A list of cool “features” or writing techniques that I’ve seen in papers; in the text itself, the citations, figures, etc.
Direct PDF linking. The DOI isn’t there, which isn’t great though (link could break?)
Looks like this:
From the HamPath user guide: http://www.hampath.org/wp-content/uploads/2016/09/user_guide_hampath_V3.pdf
In legal documents, footcites containing quotes from the work cited
Acknowledgements on first page, funding on last
Lin RR, Assistant R, Kascak AF, Professor A, Alexander RM. Active Control of Transient Rotordynamic Vibration of Optimal Control Methods,". 1988. doi.org/10.1.1.1052.3537
Detailed and exhaustive nomenclature. Might be improved by adding a definition for each part.
“They’re communicating to the public” sgu 832 title
Determination of bang-bang controls for large nonlinear systems, David Donald Niemann
Has an entire chapter devoted to “conclusions and recommendations”, which also includes key drawbacks. I like this layout.
Google scholar only indexes papers (outside accepted) with explicit bibliography sections. This rules out some ‘alternative’ (bottom of page) bib styles.
What a pleasant chart theme.
Technical abstract / plain language summary
In fact, could the summary be written by other people - the reviewers, say?
One thing to keep in mind is when scanning in old documents to institutional repositories, the OCR of some scanners can completely mangle math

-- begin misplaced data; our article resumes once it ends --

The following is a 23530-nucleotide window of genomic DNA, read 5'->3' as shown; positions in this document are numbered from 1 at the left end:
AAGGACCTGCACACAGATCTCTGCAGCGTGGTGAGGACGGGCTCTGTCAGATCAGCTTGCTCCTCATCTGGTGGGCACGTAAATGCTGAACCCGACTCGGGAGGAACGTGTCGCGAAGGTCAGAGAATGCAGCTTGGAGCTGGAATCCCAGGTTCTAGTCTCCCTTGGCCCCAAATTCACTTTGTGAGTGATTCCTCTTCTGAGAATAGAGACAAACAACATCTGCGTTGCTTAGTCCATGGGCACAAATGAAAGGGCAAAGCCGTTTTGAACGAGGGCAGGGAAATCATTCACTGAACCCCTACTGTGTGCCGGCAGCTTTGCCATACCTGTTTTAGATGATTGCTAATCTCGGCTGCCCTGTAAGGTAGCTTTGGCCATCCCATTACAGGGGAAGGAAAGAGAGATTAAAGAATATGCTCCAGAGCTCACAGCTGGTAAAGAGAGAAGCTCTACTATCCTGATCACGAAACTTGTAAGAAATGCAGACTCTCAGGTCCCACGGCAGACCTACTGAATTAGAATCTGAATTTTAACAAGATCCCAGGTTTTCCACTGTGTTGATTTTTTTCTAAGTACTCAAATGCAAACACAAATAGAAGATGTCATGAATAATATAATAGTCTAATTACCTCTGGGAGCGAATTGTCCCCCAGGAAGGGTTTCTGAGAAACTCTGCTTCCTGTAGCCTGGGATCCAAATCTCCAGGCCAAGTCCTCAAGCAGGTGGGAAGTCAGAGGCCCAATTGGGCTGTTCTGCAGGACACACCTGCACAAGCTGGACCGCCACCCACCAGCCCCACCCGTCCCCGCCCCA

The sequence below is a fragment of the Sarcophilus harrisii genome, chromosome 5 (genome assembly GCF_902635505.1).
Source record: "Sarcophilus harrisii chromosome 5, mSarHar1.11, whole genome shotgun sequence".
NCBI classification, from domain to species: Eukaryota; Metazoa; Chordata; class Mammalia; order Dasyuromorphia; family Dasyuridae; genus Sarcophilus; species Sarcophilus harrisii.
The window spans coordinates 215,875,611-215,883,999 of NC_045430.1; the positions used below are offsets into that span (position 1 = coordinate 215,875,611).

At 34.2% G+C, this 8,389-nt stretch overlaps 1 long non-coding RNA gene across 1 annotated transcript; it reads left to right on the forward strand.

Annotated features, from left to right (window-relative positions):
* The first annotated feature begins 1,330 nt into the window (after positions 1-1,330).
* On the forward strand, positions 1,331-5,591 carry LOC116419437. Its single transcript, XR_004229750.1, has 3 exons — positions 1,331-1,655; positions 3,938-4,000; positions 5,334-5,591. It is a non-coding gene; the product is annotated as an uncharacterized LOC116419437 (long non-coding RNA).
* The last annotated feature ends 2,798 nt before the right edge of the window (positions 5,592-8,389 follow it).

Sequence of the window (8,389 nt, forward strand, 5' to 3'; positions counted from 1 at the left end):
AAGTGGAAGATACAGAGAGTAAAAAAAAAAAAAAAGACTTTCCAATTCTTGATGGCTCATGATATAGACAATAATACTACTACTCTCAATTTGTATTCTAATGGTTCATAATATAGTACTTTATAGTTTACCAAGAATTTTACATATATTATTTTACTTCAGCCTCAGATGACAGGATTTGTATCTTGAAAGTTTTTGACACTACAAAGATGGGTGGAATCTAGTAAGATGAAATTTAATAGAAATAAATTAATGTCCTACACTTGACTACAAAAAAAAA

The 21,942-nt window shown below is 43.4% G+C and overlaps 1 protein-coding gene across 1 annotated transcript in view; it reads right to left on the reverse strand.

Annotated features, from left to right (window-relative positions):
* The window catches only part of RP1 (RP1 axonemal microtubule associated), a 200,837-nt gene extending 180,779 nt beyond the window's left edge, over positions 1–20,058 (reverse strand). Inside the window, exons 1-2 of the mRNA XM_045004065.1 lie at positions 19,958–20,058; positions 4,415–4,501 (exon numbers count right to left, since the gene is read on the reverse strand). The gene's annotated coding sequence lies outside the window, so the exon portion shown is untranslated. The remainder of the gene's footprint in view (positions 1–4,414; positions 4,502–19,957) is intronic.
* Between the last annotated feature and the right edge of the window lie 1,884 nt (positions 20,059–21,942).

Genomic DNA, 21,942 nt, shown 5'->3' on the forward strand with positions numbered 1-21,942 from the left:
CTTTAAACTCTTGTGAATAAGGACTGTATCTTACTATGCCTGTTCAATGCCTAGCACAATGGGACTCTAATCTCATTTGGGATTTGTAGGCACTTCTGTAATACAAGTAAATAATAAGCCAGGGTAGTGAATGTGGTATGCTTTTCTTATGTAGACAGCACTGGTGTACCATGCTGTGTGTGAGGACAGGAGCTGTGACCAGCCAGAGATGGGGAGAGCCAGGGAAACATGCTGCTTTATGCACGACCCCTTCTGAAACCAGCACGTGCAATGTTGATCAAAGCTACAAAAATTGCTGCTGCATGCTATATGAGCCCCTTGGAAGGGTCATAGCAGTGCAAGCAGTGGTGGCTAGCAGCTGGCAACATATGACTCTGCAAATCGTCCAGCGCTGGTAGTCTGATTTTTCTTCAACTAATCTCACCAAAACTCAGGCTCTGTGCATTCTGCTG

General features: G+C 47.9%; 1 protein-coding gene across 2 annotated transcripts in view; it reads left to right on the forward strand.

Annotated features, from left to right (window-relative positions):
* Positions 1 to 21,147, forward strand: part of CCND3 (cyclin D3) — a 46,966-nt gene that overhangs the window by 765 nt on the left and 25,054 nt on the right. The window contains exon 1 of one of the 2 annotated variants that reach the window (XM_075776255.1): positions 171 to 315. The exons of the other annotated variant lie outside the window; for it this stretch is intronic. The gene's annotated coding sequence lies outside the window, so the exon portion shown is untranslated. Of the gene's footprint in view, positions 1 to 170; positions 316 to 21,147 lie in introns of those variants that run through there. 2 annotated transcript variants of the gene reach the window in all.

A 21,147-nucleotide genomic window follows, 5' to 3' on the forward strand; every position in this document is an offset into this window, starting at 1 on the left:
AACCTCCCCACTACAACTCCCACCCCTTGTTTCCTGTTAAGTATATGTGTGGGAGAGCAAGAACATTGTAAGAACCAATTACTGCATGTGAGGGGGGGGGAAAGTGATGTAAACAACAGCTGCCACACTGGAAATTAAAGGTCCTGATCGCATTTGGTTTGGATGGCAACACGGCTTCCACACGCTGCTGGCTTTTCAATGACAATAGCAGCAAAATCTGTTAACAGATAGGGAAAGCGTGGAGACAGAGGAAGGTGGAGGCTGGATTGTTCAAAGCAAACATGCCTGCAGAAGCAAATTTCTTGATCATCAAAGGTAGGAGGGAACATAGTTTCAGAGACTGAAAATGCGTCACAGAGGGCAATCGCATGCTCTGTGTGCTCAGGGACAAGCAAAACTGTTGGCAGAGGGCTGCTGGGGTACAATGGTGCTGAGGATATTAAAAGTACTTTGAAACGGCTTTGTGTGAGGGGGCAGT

Darwin usually speaks in the first person plural when analyzing empirical evidence he has collected and only uses the first person singular when he is specifically speaking about his own actions, such as, “…many special facts which I have collected,” or when he is speaking about his own qualms, such as “I am well aware that there are on, on this view, many cases of difficulty, some of which I am trying to investigate.” However, when analyzing his evidence, he always uses “we”, such as “we notice”, or “we understand”(2). Darwin’s change in footing when he is explaining his theory places himself and the reader on the same level and makes him a more “humble” presenter, allowing us to suspend disbelief for at least the time being and trust him.
Add PROCESS.md with instructions on how to repeat, guidelines on validation requirements, things to watch out for, etc
add automated unit test with virtualenv to check that installation process goes without a hitch - check python version
Adding line numbers to preprints makes text difficult to select and copy. The same is true of two-panel layouts, which usually copy improperly.
Nomenclature with units
An abstract with background/objective/methods/conclusion - neat!
I’ve noticed a defect in how I write in a logbook.
Need to maintain a precise control over the nouns and verbs. It’s easy to write sentences in an ambiguous way that can’t be easily understood later. For instance:
The machine had been removed from the rack. The wire on the machine was removed. I then re-inserted it.
Which it does re-inserted refer to? This is a clunky example, but a more general problem
Machine #32, acme pulse shaper model 3352, had been removed from rack 3 and was laying on the ground. Wire 7 on the machine was not connected. D.C. then re-inserted wire 7 into socket 3.